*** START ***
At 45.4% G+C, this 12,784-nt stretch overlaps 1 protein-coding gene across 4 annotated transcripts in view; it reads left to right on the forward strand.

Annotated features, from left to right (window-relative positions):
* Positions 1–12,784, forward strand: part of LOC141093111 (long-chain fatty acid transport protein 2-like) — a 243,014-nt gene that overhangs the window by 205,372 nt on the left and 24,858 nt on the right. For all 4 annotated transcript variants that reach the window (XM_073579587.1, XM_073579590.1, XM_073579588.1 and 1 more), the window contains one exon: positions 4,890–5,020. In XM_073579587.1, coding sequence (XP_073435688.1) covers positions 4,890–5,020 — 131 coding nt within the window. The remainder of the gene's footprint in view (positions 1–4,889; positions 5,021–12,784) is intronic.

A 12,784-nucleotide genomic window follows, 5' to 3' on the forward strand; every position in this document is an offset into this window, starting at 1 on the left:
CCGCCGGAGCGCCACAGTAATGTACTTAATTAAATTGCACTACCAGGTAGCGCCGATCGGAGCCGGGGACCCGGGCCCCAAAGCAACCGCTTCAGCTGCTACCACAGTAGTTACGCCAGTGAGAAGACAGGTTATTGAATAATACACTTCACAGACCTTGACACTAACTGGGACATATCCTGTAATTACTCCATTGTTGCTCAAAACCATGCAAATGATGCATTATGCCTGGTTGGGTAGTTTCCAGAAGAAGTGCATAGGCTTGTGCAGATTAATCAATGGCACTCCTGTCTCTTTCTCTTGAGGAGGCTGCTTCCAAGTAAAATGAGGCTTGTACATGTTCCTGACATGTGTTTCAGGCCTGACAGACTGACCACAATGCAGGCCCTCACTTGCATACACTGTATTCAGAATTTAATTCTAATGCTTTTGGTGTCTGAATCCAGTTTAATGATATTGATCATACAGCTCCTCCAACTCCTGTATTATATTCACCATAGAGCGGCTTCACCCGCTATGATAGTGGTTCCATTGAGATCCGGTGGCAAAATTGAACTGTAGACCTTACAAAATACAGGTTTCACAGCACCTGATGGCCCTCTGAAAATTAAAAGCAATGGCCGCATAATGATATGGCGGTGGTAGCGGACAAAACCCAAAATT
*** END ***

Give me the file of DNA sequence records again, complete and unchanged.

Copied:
At 45.4% G+C, this 12,784-nt stretch overlaps 1 protein-coding gene across 4 annotated transcripts in view; it reads left to right on the forward strand.

Annotated features, from left to right (window-relative positions):
* Positions 1–12,784, forward strand: part of LOC141093111 (long-chain fatty acid transport protein 2-like) — a 243,014-nt gene that overhangs the window by 205,372 nt on the left and 24,858 nt on the right. For all 4 annotated transcript variants that reach the window (XM_073579587.1, XM_073579590.1, XM_073579588.1 and 1 more), the window contains one exon: positions 4,890–5,020. In XM_073579587.1, coding sequence (XP_073435688.1) covers positions 4,890–5,020 — 131 coding nt within the window. The remainder of the gene's footprint in view (positions 1–4,889; positions 5,021–12,784) is intronic.

A 12,784-nucleotide genomic window follows, 5' to 3' on the forward strand; every position in this document is an offset into this window, starting at 1 on the left:
CCGCCGGAGCGCCACAGTAATGTACTTAATTAAATTGCACTACCAGGTAGCGCCGATCGGAGCCGGGGACCCGGGCCCCAAAGCAACCGCTTCAGCTGCTACCACAGTAGTTACGCCAGTGAGAAGACAGGTTATTGAATAATACACTTCACAGACCTTGACACTAACTGGGACATATCCTGTAATTACTCCATTGTTGCTCAAAACCATGCAAATGATGCATTATGCCTGGTTGGGTAGTTTCCAGAAGAAGTGCATAGGCTTGTGCAGATTAATCAATGGCACTCCTGTCTCTTTCTCTTGAGGAGGCTGCTTCCAAGTAAAATGAGGCTTGTACATGTTCCTGACATGTGTTTCAGGCCTGACAGACTGACCACAATGCAGGCCCTCACTTGCATACACTGTATTCAGAATTTAATTCTAATGCTTTTGGTGTCTGAATCCAGTTTAATGATATTGATCATACAGCTCCTCCAACTCCTGTATTATATTCACCATAGAGCGGCTTCACCCGCTATGATAGTGGTTCCATTGAGATCCGGTGGCAAAATTGAACTGTAGACCTTACAAAATACAGGTTTCACAGCACCTGATGGCCCTCTGAAAATTAAAAGCAATGGCCGCATAATGATATGGCGGTGGTAGCGGACAAAACCCAAAATT